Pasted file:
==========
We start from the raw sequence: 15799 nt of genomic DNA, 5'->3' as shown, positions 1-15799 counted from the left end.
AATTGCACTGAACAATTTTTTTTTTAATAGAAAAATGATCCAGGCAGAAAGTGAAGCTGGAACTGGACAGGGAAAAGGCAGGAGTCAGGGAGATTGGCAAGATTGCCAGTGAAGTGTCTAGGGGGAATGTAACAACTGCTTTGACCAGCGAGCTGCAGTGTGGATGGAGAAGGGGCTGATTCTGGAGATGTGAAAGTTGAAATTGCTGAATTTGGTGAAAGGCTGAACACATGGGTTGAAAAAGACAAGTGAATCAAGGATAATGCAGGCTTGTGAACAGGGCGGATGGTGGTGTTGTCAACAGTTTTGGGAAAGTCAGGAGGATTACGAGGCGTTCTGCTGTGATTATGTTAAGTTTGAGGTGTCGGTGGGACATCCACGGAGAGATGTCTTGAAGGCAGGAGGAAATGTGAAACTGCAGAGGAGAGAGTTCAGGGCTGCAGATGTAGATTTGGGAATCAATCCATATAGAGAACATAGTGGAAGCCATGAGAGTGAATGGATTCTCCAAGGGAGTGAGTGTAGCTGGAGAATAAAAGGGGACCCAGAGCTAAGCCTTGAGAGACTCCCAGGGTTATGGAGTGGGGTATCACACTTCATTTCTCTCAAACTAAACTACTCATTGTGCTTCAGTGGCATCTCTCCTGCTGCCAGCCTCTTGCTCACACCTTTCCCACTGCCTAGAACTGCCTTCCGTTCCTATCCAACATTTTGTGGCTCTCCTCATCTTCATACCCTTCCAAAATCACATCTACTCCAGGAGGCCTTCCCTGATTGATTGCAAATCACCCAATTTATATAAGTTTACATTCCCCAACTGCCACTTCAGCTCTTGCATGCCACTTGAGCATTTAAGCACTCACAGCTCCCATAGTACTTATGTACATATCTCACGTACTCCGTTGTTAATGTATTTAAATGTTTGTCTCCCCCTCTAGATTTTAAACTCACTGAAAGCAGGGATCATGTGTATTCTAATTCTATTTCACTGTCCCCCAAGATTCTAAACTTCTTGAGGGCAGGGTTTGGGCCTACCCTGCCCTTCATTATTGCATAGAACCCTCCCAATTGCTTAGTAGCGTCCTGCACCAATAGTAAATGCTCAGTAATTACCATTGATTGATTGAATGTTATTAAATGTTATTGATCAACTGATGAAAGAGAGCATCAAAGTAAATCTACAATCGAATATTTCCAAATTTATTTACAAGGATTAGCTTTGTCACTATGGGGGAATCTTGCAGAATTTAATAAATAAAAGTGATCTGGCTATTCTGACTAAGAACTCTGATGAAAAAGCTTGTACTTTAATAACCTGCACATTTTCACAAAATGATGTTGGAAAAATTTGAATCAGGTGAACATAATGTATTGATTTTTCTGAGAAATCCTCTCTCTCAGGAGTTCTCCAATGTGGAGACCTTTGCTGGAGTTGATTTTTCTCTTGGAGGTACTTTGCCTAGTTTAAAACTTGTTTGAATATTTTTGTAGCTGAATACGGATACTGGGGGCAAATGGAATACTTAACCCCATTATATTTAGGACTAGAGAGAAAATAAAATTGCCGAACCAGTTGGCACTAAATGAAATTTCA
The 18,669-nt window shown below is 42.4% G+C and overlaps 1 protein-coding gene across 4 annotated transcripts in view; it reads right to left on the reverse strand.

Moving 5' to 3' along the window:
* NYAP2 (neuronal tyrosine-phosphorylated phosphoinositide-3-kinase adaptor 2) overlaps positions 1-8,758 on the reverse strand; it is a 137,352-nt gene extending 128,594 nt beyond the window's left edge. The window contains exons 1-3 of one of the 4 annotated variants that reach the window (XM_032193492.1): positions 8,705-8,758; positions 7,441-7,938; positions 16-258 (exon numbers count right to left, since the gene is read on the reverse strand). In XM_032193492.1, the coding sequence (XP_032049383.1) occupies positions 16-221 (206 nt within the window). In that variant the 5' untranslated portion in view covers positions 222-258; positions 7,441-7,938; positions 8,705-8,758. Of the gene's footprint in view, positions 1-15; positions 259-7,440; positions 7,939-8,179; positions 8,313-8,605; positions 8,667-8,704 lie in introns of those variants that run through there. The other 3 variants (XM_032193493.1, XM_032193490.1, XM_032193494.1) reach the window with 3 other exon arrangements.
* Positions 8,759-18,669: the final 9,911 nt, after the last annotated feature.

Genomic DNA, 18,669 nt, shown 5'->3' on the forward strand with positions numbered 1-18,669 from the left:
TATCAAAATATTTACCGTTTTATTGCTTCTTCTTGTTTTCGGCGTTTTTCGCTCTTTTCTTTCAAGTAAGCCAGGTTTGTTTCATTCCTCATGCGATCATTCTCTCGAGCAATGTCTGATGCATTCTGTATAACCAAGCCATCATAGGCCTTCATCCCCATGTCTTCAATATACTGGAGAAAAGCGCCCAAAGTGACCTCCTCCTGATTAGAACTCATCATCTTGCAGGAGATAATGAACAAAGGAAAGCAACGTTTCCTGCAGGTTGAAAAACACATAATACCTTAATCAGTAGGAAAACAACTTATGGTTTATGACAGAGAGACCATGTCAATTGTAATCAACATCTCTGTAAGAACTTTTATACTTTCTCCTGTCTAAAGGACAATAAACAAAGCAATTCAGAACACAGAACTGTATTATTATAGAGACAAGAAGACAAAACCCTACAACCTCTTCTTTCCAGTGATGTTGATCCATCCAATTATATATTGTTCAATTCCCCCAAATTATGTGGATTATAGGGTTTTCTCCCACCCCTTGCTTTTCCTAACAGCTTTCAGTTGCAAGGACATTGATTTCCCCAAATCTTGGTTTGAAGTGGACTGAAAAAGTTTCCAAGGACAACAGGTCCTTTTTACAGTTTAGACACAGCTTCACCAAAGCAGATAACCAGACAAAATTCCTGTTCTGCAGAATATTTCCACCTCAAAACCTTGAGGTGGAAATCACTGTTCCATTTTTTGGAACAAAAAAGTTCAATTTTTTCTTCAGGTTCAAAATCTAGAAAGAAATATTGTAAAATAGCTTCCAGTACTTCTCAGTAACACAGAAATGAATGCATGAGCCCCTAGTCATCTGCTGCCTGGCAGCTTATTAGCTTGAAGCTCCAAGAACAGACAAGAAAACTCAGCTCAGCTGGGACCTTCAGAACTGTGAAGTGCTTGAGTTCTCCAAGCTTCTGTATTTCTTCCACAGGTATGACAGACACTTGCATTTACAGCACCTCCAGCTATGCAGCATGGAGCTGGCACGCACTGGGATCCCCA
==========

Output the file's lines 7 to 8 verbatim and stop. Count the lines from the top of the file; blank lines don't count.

Genomic DNA, 18,669 nt, shown 5'->3' on the forward strand with positions numbered 1-18,669 from the left:
TATCAAAATATTTACCGTTTTATTGCTTCTTCTTGTTTTCGGCGTTTTTCGCTCTTTTCTTTCAAGTAAGCCAGGTTTGTTTCATTCCTCATGCGATCATTCTCTCGAGCAATGTCTGATGCATTCTGTATAACCAAGCCATCATAGGCCTTCATCCCCATGTCTTCAATATACTGGAGAAAAGCGCCCAAAGTGACCTCCTCCTGATTAGAACTCATCATCTTGCAGGAGATAATGAACAAAGGAAAGCAACGTTTCCTGCAGGTTGAAAAACACATAATACCTTAATCAGTAGGAAAACAACTTATGGTTTATGACAGAGAGACCATGTCAATTGTAATCAACATCTCTGTAAGAACTTTTATACTTTCTCCTGTCTAAAGGACAATAAACAAAGCAATTCAGAACACAGAACTGTATTATTATAGAGACAAGAAGACAAAACCCTACAACCTCTTCTTTCCAGTGATGTTGATCCATCCAATTATATATTGTTCAATTCCCCCAAATTATGTGGATTATAGGGTTTTCTCCCACCCCTTGCTTTTCCTAACAGCTTTCAGTTGCAAGGACATTGATTTCCCCAAATCTTGGTTTGAAGTGGACTGAAAAAGTTTCCAAGGACAACAGGTCCTTTTTACAGTTTAGACACAGCTTCACCAAAGCAGATAACCAGACAAAATTCCTGTTCTGCAGAATATTTCCACCTCAAAACCTTGAGGTGGAAATCACTGTTCCATTTTTTGGAACAAAAAAGTTCAATTTTTTCTTCAGGTTCAAAATCTAGAAAGAAATATTGTAAAATAGCTTCCAGTACTTCTCAGTAACACAGAAATGAATGCATGAGCCCCTAGTCATCTGCTGCCTGGCAGCTTATTAGCTTGAAGCTCCAAGAACAGACAAGAAAACTCAGCTCAGCTGGGACCTTCAGAACTGTGAAGTGCTTGAGTTCTCCAAGCTTCTGTATTTCTTCCACAGGTATGACAGACACTTGCATTTACAGCACCTCCAGCTATGCAGCATGGAGCTGGCACGCACTGGGATCCCCA